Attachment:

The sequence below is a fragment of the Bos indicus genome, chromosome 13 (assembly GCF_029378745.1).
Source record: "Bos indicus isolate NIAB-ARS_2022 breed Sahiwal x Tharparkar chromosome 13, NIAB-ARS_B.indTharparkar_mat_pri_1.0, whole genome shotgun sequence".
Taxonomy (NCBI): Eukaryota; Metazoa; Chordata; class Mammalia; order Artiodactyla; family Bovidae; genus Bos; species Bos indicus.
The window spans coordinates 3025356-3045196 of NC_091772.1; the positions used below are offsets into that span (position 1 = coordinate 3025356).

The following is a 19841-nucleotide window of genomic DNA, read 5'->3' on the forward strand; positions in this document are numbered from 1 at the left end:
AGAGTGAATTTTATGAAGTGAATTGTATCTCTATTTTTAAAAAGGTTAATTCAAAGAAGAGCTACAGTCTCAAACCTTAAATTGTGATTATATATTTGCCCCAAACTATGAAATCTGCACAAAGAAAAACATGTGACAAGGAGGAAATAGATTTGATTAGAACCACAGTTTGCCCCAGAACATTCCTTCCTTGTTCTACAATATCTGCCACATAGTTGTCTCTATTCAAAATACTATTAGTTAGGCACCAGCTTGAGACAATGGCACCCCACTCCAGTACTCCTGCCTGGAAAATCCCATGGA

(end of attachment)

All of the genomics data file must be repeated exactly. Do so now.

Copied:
The sequence below is a fragment of the Bos indicus genome, chromosome 13 (assembly GCF_029378745.1).
Source record: "Bos indicus isolate NIAB-ARS_2022 breed Sahiwal x Tharparkar chromosome 13, NIAB-ARS_B.indTharparkar_mat_pri_1.0, whole genome shotgun sequence".
Taxonomy (NCBI): Eukaryota; Metazoa; Chordata; class Mammalia; order Artiodactyla; family Bovidae; genus Bos; species Bos indicus.
The window spans coordinates 3025356-3045196 of NC_091772.1; the positions used below are offsets into that span (position 1 = coordinate 3025356).

The following is a 19841-nucleotide window of genomic DNA, read 5'->3' on the forward strand; positions in this document are numbered from 1 at the left end:
AGAGTGAATTTTATGAAGTGAATTGTATCTCTATTTTTAAAAAGGTTAATTCAAAGAAGAGCTACAGTCTCAAACCTTAAATTGTGATTATATATTTGCCCCAAACTATGAAATCTGCACAAAGAAAAACATGTGACAAGGAGGAAATAGATTTGATTAGAACCACAGTTTGCCCCAGAACATTCCTTCCTTGTTCTACAATATCTGCCACATAGTTGTCTCTATTCAAAATACTATTAGTTAGGCACCAGCTTGAGACAATGGCACCCCACTCCAGTACTCCTGCCTGGAAAATCCCATGGA